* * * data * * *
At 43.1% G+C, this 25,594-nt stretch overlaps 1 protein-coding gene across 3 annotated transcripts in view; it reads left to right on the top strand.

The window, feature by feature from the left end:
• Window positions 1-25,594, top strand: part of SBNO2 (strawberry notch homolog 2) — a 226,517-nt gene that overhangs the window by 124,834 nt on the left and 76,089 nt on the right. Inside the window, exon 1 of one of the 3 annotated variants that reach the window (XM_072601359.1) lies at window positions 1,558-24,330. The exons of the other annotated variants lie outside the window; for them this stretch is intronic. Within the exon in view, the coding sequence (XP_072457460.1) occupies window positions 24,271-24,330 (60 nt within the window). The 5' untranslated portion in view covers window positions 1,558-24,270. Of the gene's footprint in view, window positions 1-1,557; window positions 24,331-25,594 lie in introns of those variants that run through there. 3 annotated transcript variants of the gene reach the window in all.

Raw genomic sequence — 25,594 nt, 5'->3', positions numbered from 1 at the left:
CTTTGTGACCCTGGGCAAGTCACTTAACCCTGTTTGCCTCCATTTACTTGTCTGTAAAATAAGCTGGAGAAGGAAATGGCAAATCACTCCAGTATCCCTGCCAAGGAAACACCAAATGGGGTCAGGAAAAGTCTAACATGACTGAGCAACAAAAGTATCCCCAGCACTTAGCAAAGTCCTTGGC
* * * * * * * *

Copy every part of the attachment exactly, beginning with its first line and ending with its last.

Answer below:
At 43.1% G+C, this 25,594-nt stretch overlaps 1 protein-coding gene across 3 annotated transcripts in view; it reads left to right on the top strand.

The window, feature by feature from the left end:
• Window positions 1-25,594, top strand: part of SBNO2 (strawberry notch homolog 2) — a 226,517-nt gene that overhangs the window by 124,834 nt on the left and 76,089 nt on the right. Inside the window, exon 1 of one of the 3 annotated variants that reach the window (XM_072601359.1) lies at window positions 1,558-24,330. The exons of the other annotated variants lie outside the window; for them this stretch is intronic. Within the exon in view, the coding sequence (XP_072457460.1) occupies window positions 24,271-24,330 (60 nt within the window). The 5' untranslated portion in view covers window positions 1,558-24,270. Of the gene's footprint in view, window positions 1-1,557; window positions 24,331-25,594 lie in introns of those variants that run through there. 3 annotated transcript variants of the gene reach the window in all.

Raw genomic sequence — 25,594 nt, 5'->3', positions numbered from 1 at the left:
CTTTGTGACCCTGGGCAAGTCACTTAACCCTGTTTGCCTCCATTTACTTGTCTGTAAAATAAGCTGGAGAAGGAAATGGCAAATCACTCCAGTATCCCTGCCAAGGAAACACCAAATGGGGTCAGGAAAAGTCTAACATGACTGAGCAACAAAAGTATCCCCAGCACTTAGCAAAGTCCTTGGC